MS is a chronic immune-mediated demyelinating and neuroinflammatory disease of the brain and the spinal cord that can result in neurological dysfunction and disability.
Focal white matter lesions (WML) of demyelination are the most readily detectable manifestation of multiple sclerosis at morphologic MRI. However, they represent only macroscopic tissue damage and are therefore unable to fully explain the topographic origin and severity of many clinical symptoms of Multiple sclerosis (MS), particularly in the progressive phase of the disease.
New Study Results
In a new study published in the journal Radiology, researchers found changes in the white matter and cortical gray matter that appears normal in standar magnetic imaging, but that can be seen using high powered magnetic resonance spectroscopic imaging (MRSI), since it can detect subtle metabolic changes associated with MS.
The researchers included 65 participants with MS and 20 age-and sex-matched healthy controls. They observed a higher myo-inositol (ml) (involved in cell signaling) to N- acetylaspartate (NAA) (an amino acid) ratio in normal appearing white matter even in participants with MS without disability compared with the healthy controls.
According to the researchers their study demonstrated that this type of imaging study can help depict and visualize y focal and widespread pathologic manifestations in the normal-appearing white matter (NAWM), cortical gray matter (CGM), and white matter lesions (normal appearing in regular MRI).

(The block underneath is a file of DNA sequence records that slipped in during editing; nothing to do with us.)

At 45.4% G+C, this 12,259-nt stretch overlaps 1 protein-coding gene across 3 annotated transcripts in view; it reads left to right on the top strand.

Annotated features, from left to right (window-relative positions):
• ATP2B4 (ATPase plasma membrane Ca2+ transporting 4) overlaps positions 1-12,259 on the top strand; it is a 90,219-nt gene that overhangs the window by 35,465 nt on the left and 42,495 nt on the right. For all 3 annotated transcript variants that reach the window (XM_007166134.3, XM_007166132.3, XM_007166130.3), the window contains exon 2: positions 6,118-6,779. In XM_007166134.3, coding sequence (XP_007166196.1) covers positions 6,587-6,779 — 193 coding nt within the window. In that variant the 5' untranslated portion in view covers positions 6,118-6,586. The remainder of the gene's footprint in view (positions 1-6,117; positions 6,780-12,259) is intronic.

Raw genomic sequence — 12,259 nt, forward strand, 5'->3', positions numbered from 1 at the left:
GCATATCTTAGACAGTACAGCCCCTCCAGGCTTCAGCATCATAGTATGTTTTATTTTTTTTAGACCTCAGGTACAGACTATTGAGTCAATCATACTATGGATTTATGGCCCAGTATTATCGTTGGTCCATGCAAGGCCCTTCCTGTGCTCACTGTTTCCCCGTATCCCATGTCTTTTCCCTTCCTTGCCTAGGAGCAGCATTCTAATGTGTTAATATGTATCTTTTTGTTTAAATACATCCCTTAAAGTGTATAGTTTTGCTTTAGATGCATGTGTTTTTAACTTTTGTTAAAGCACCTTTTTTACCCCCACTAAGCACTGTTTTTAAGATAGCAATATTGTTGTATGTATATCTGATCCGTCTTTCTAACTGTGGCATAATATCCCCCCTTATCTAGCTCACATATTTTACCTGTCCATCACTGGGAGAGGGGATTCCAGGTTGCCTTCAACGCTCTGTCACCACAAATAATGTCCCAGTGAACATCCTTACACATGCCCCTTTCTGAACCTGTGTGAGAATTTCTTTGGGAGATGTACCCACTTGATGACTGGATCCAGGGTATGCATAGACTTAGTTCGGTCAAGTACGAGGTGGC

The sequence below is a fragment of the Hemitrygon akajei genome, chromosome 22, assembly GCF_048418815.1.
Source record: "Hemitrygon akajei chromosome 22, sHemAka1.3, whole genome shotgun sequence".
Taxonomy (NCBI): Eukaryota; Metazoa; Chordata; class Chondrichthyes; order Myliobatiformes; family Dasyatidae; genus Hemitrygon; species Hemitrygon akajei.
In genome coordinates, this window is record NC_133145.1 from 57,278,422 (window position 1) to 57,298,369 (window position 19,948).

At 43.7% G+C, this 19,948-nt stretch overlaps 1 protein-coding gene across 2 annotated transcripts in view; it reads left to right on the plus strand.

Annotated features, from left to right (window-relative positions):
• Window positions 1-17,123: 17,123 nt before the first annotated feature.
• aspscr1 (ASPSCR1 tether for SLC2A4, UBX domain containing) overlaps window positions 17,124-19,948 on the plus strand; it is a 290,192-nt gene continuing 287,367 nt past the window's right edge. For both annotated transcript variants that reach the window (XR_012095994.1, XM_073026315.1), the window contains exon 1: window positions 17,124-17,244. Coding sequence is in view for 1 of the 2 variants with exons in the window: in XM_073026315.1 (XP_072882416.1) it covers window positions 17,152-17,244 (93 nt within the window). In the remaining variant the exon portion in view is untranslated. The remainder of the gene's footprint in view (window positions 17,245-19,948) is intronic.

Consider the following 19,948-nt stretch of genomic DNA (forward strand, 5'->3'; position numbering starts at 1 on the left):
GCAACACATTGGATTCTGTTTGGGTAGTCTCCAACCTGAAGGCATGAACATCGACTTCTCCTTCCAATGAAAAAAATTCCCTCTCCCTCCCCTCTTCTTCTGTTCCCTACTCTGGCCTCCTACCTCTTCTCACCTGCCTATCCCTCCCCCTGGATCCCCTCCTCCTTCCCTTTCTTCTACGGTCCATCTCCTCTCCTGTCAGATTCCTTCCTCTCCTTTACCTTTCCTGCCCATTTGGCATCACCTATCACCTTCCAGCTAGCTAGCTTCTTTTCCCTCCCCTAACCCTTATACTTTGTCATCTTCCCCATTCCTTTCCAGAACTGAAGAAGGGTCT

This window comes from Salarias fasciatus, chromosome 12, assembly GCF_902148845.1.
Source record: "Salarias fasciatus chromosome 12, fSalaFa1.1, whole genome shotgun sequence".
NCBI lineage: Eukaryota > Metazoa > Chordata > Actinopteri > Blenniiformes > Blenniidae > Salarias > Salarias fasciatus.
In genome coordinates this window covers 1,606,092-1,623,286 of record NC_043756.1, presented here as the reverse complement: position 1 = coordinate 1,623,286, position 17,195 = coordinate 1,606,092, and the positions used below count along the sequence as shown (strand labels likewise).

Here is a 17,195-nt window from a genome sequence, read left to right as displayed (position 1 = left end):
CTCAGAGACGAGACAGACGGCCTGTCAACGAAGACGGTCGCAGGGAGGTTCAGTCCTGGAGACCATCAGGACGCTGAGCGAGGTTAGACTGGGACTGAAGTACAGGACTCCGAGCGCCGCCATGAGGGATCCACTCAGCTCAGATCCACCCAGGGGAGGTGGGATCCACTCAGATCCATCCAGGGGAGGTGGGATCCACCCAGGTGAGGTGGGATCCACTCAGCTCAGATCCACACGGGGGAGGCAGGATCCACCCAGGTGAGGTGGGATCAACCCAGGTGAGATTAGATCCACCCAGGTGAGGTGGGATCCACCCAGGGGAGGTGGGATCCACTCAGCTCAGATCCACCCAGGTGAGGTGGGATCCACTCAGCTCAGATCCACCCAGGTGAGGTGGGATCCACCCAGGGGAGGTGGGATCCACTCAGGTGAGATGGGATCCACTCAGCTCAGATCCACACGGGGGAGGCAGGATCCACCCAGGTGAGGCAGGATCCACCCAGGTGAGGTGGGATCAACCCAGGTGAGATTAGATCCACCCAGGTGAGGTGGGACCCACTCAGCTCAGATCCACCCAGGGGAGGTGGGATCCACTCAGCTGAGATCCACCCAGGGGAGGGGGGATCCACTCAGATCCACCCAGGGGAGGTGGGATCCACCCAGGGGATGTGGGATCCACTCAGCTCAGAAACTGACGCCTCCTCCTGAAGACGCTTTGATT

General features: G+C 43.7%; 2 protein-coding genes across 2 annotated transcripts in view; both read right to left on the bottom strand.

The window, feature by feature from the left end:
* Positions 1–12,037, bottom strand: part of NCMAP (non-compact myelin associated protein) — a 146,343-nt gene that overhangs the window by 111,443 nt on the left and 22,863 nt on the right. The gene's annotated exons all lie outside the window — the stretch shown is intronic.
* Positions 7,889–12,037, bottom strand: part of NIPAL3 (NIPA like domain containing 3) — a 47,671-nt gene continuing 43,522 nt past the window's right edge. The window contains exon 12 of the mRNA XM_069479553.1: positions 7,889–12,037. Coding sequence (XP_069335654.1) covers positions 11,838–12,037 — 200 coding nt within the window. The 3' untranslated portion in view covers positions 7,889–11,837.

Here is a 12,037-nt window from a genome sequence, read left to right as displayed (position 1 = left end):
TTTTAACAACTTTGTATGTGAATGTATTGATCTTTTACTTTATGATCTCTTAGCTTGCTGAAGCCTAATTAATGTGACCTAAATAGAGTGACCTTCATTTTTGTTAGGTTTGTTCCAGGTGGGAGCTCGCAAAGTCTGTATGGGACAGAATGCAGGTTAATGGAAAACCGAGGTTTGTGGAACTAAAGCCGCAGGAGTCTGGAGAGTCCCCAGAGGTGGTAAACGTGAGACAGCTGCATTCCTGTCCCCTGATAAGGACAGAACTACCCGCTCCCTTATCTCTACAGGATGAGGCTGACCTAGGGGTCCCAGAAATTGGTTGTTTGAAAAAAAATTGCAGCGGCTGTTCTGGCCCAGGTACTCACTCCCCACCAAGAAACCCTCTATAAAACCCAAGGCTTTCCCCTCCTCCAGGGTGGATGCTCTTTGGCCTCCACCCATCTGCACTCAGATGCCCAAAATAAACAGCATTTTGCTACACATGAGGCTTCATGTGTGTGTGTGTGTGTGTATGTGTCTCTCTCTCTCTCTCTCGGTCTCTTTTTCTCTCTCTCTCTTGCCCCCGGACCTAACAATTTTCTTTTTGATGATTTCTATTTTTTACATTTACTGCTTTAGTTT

“If confirmed in longitudinal clinical studies,” says Dr. Bogner, the study’s senior author, “this new neuroimaging technique could become a standard imaging tool for initial diagnosis, disease progression, and therapy monitoring of [MS] patients and, in concert with established MRI, might contribute to neurologists’ treatment strategies.”
Robby Berman (2020, Jan 19). MS: How can we diagnose it earlier? Medical News Today. Retrieved from:
Eva Heckova, et al. Extensive Brain Pathologic Alterations Detected with 7.0-T MR Spectroscopic Imaging Associated with Disability in Multiple Sclerosis. Radiology. 2022; 000:1–10. https://doi.org/10.1148/radiol.210614